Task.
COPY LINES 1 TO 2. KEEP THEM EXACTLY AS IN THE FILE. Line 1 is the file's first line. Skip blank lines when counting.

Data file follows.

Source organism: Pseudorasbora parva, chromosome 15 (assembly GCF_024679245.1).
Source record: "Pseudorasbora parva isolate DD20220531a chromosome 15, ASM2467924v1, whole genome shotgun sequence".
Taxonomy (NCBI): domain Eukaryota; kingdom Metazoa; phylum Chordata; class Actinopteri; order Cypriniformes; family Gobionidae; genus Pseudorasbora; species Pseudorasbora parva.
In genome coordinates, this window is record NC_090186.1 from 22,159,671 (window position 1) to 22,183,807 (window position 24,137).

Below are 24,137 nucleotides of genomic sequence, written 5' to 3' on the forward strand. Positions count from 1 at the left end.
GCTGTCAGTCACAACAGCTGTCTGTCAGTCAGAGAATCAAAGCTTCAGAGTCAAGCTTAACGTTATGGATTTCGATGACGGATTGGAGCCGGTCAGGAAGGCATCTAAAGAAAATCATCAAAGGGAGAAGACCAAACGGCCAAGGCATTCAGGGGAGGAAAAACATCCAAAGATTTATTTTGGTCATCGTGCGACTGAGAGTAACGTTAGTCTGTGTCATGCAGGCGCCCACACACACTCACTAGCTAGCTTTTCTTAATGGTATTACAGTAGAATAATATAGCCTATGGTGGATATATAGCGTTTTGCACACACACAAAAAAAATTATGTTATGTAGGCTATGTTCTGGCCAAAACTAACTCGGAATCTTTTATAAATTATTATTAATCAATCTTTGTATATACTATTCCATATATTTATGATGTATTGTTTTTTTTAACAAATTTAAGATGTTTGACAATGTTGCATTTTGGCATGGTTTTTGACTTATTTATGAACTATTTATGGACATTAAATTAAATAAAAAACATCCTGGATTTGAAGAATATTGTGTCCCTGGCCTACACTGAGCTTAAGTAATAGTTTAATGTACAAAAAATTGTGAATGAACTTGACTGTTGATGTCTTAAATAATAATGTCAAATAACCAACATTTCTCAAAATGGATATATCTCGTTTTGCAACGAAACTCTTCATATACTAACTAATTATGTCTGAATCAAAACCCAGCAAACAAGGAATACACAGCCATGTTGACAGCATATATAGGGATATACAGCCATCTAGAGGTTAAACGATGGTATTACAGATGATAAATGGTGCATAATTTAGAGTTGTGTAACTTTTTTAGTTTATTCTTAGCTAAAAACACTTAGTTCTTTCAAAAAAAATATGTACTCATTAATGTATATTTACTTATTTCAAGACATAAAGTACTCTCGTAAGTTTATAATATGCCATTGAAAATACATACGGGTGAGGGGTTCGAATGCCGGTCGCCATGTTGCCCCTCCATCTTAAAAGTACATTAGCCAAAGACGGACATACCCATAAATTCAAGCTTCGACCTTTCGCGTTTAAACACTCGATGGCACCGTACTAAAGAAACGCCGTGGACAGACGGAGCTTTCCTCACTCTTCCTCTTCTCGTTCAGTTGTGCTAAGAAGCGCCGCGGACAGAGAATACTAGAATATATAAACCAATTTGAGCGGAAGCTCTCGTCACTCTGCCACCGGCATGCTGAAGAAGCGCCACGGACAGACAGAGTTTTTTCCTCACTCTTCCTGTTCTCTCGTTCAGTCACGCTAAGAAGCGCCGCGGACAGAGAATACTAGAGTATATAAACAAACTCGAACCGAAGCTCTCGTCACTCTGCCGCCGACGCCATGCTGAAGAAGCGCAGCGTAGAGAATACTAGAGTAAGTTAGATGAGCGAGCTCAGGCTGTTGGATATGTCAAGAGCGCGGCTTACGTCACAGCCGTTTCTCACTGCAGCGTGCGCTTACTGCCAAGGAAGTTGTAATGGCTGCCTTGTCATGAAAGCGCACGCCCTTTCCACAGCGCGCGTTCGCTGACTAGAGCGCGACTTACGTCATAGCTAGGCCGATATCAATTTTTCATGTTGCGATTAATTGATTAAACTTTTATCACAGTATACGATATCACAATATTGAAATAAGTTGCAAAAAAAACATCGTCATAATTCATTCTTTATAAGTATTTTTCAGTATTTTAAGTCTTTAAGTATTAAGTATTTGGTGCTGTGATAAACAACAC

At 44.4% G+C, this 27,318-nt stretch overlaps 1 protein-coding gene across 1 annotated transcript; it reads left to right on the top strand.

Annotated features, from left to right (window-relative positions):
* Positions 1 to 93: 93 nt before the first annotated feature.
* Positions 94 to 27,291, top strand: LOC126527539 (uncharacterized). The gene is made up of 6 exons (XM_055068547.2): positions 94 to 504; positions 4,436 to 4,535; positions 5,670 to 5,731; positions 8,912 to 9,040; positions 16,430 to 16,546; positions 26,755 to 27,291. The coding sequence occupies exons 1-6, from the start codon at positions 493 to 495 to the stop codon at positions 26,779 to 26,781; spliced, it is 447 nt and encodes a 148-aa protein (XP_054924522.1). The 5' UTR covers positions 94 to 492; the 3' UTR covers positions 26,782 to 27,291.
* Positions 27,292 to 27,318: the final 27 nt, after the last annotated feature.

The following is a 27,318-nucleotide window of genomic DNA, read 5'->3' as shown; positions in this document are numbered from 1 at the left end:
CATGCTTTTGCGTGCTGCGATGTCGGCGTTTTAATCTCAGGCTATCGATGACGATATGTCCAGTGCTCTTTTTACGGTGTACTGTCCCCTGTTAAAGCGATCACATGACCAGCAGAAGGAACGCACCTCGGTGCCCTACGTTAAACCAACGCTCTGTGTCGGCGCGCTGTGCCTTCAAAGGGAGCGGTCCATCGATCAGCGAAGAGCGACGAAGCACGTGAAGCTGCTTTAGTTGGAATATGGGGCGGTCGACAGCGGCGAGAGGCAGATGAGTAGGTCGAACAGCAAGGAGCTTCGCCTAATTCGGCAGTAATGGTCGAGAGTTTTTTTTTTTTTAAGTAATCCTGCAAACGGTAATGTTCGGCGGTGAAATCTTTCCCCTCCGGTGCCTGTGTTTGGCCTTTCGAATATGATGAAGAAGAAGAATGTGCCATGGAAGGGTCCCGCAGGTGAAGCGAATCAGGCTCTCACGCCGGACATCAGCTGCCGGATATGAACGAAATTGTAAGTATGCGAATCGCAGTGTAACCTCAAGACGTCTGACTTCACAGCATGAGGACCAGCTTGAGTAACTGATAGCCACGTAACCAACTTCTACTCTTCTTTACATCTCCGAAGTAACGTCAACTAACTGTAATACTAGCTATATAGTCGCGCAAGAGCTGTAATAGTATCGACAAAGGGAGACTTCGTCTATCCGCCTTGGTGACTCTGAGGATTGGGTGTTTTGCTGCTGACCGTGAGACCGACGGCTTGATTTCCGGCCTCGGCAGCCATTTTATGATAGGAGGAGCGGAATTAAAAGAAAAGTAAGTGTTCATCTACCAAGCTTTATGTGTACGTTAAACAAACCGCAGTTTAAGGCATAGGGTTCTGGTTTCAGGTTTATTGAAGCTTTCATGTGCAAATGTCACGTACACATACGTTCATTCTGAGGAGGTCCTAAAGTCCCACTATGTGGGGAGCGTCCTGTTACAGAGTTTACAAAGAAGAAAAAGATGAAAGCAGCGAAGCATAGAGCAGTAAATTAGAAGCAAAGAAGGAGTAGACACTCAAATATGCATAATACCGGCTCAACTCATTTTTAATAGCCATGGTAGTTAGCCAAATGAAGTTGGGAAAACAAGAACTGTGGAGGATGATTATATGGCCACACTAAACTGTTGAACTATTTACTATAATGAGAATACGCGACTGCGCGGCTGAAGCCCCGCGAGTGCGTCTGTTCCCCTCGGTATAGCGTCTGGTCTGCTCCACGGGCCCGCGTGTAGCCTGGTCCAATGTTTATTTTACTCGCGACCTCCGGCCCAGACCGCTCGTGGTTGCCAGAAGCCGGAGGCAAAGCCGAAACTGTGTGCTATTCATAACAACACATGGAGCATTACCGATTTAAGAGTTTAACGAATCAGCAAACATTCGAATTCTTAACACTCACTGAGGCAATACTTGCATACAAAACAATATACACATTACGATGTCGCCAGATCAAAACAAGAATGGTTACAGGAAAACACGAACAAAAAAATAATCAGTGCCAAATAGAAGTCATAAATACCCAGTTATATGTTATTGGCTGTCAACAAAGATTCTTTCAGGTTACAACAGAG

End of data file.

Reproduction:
Source organism: Pseudorasbora parva, chromosome 15 (assembly GCF_024679245.1).
Source record: "Pseudorasbora parva isolate DD20220531a chromosome 15, ASM2467924v1, whole genome shotgun sequence".